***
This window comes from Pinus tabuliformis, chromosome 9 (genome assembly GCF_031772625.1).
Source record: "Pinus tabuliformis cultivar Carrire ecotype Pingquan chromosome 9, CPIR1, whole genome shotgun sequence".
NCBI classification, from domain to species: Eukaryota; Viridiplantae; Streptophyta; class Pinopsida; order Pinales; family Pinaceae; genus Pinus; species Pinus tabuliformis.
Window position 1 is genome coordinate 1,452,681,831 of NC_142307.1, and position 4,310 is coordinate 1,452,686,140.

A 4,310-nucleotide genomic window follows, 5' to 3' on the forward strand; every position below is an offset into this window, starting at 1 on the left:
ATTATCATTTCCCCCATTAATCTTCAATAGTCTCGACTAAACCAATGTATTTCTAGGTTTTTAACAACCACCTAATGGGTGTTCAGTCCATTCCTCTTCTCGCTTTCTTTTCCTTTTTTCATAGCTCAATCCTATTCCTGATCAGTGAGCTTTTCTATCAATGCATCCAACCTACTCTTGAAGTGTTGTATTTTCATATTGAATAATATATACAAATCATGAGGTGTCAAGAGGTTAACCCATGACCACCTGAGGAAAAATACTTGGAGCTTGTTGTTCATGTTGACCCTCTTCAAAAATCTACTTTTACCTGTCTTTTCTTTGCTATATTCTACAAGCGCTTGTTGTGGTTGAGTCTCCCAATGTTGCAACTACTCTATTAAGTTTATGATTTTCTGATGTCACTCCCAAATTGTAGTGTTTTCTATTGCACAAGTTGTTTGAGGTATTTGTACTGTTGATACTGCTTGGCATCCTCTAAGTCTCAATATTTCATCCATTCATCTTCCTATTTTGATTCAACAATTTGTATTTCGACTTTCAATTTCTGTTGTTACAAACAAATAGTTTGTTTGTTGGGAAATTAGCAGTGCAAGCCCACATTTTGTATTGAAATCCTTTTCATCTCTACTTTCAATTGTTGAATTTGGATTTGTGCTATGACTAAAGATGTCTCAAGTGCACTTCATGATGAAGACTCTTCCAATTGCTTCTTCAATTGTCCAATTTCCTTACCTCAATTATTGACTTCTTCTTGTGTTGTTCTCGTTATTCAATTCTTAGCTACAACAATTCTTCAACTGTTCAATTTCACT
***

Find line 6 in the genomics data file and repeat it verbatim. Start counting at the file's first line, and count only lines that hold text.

ATTATCATTTCCCCCATTAATCTTCAATAGTCTCGACTAAACCAATGTATTTCTAGGTTTTTAACAACCACCTAATGGGTGTTCAGTCCATTCCTCTTCTCGCTTTCTTTTCCTTTTTTCATAGCTCAATCCTATTCCTGATCAGTGAGCTTTTCTATCAATGCATCCAACCTACTCTTGAAGTGTTGTATTTTCATATTGAATAATATATACAAATCATGAGGTGTCAAGAGGTTAACCCATGACCACCTGAGGAAAAATACTTGGAGCTTGTTGTTCATGTTGACCCTCTTCAAAAATCTACTTTTACCTGTCTTTTCTTTGCTATATTCTACAAGCGCTTGTTGTGGTTGAGTCTCCCAATGTTGCAACTACTCTATTAAGTTTATGATTTTCTGATGTCACTCCCAAATTGTAGTGTTTTCTATTGCACAAGTTGTTTGAGGTATTTGTACTGTTGATACTGCTTGGCATCCTCTAAGTCTCAATATTTCATCCATTCATCTTCCTATTTTGATTCAACAATTTGTATTTCGACTTTCAATTTCTGTTGTTACAAACAAATAGTTTGTTTGTTGGGAAATTAGCAGTGCAAGCCCACATTTTGTATTGAAATCCTTTTCATCTCTACTTTCAATTGTTGAATTTGGATTTGTGCTATGACTAAAGATGTCTCAAGTGCACTTCATGATGAAGACTCTTCCAATTGCTTCTTCAATTGTCCAATTTCCTTACCTCAATTATTGACTTCTTCTTGTGTTGTTCTCGTTATTCAATTCTTAGCTACAACAATTCTTCAACTGTTCAATTTCACT